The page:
Nine, which pledged $575 million to the National Rugby League (NRL) for a five-year broadcast deal expiring in 2022, will spend about $125m in production costs over the same period, according to a Sydney Morning Herald report.
Channel Nine building in Melbourne, AUS. Credit: TK Kurikawa / Shutterstock.com

The NRL plays 201 games per season, which equals a total of 1005 games over a five-year period. Dividing 1005 games by $125 million comes out to a whopping $124,378 per game if all games are broadcast by Channel 9.

Of course, not each game costs that exact amount. But the management, facilities, and equipment costs to produce that number of games within a linear broadcast model means you end up with that average figure.

A story in the Brisbane Times on May 10 this year stated ‘Nine won't commit beyond the three years that remain in its existing deal unless League Central agrees to its offer for a reduced long-term arrangement.’

But here is the kicker.

This cost can be absolutely justified if audience numbers are high, advertising revenue is consistent/growing and everyone is making money. You don't change win-win-win scenarios.

In a pre-OTT world - that cost is justified.

When there are only so many channels that a game can be broadcast on - and before streaming quality and technology had reached its current capability, as well as audience /viewer Internet robustness to stream in HD - this makes sense.

However, and this is the key point, we have now reached a stage where digital has made a huge dent in linear broadcast viewership and, as a result, the model itself.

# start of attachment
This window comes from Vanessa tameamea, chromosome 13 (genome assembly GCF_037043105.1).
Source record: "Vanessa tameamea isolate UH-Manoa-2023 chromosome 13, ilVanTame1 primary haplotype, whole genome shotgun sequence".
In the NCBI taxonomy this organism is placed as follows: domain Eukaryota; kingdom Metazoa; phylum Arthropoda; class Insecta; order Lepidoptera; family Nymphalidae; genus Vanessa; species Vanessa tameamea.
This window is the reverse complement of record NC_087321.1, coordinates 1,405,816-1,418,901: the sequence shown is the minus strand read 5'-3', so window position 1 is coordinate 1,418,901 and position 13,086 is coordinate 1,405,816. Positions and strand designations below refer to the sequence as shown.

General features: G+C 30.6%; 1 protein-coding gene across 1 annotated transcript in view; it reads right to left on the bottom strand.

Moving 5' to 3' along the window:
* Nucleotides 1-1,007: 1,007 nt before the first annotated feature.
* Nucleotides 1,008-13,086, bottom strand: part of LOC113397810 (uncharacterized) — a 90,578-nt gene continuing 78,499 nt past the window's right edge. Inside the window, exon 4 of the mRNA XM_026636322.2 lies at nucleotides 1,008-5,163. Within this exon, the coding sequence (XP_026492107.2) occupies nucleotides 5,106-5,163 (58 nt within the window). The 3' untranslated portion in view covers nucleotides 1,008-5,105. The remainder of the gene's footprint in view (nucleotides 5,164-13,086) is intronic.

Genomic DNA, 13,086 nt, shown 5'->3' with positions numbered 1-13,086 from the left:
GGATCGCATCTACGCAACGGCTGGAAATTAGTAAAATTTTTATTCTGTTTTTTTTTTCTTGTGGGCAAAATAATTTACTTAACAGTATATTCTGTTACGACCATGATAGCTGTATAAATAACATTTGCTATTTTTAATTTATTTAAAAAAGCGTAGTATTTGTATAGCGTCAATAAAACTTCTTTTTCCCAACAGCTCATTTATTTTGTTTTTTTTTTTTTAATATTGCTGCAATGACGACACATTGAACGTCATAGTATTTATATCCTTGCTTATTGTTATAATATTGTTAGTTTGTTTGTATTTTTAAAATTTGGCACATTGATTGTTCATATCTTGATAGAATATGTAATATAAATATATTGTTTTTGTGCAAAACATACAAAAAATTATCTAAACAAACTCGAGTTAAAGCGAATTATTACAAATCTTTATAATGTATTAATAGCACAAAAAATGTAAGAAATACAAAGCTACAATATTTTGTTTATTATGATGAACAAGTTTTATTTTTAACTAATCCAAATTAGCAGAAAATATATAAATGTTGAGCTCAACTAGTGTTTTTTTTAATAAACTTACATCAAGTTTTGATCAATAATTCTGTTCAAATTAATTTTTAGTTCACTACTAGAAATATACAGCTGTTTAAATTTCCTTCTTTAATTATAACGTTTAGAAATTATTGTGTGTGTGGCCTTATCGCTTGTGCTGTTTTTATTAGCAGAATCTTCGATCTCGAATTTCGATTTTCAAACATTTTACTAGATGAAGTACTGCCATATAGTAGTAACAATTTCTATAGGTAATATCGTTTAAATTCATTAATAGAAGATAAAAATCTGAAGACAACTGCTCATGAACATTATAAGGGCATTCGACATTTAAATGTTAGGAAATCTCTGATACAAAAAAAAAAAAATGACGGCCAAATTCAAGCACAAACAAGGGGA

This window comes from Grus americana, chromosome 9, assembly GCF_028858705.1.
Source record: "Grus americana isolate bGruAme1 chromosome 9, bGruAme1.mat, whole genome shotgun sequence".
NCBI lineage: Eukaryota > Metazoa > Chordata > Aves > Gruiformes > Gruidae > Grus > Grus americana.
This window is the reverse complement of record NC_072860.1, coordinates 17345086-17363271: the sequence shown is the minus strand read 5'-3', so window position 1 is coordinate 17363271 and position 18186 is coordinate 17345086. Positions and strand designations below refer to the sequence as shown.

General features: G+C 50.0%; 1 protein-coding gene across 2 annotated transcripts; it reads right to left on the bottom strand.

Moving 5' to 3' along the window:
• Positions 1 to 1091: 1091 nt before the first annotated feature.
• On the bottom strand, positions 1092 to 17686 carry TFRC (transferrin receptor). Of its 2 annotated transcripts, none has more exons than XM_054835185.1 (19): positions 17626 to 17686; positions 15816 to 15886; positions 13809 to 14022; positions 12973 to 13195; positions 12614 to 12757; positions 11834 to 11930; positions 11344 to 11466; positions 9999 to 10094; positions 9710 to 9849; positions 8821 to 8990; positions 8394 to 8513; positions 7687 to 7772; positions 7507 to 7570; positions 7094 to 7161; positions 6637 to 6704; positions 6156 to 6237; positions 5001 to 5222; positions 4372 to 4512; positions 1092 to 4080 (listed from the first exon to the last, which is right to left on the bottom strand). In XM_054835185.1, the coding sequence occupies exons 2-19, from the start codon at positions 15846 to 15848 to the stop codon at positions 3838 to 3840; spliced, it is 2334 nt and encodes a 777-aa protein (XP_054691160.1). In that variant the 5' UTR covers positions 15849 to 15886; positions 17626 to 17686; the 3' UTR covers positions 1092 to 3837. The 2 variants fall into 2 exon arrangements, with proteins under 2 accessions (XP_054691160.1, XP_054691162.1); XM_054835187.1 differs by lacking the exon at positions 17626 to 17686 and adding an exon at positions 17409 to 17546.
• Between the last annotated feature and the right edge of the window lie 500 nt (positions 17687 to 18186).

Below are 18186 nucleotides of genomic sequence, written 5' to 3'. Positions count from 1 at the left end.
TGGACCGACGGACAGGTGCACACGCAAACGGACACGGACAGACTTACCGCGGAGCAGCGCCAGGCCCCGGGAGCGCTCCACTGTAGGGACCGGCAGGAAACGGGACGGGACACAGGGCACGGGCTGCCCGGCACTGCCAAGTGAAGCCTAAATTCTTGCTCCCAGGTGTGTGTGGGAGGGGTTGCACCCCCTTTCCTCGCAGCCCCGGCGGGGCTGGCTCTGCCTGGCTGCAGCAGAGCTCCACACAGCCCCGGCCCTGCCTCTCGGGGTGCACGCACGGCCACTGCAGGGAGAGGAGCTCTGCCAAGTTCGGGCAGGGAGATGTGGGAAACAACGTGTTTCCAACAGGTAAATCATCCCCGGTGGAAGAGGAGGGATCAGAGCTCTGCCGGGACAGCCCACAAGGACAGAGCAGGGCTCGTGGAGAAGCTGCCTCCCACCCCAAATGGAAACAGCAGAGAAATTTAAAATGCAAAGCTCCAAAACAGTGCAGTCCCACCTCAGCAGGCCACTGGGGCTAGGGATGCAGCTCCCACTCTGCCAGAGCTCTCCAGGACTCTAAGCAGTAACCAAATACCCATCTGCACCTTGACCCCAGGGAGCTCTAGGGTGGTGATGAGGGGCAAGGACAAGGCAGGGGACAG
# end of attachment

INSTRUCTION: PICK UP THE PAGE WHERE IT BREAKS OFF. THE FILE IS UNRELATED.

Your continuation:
Streaming content and the production of streaming content has been democratized at an exponential pace.

Furthermore, rapid improvements in viewing technology enable fans to watch in full HD on any screen or device, in any workflow at any time, live or on-demand. You can now "cast" any device to any other device, with the most common workflow, smart phone to TV, allowing a direct to consumer/OTT stream experience replicating what traditionally was the domain and advantage of linear broadcasting. 

As an OTT channel can be "fired up" at any time, with capacity only limited to cloud server capability, the deliver mechanism do not require the same costs that are bound to linear broadcasts, to fit down a limited number of pipes. With new broadcast technologies, the world of OTT can achieve a larger number of high quality live broadcasts, with reduced costs, while maintaining a comparable level of production to linear models while maintaining flexibility to scale up and down in production value according to expected viewership numbers and advertising revenue expected. This is the true advantage of D2C/OTT production models.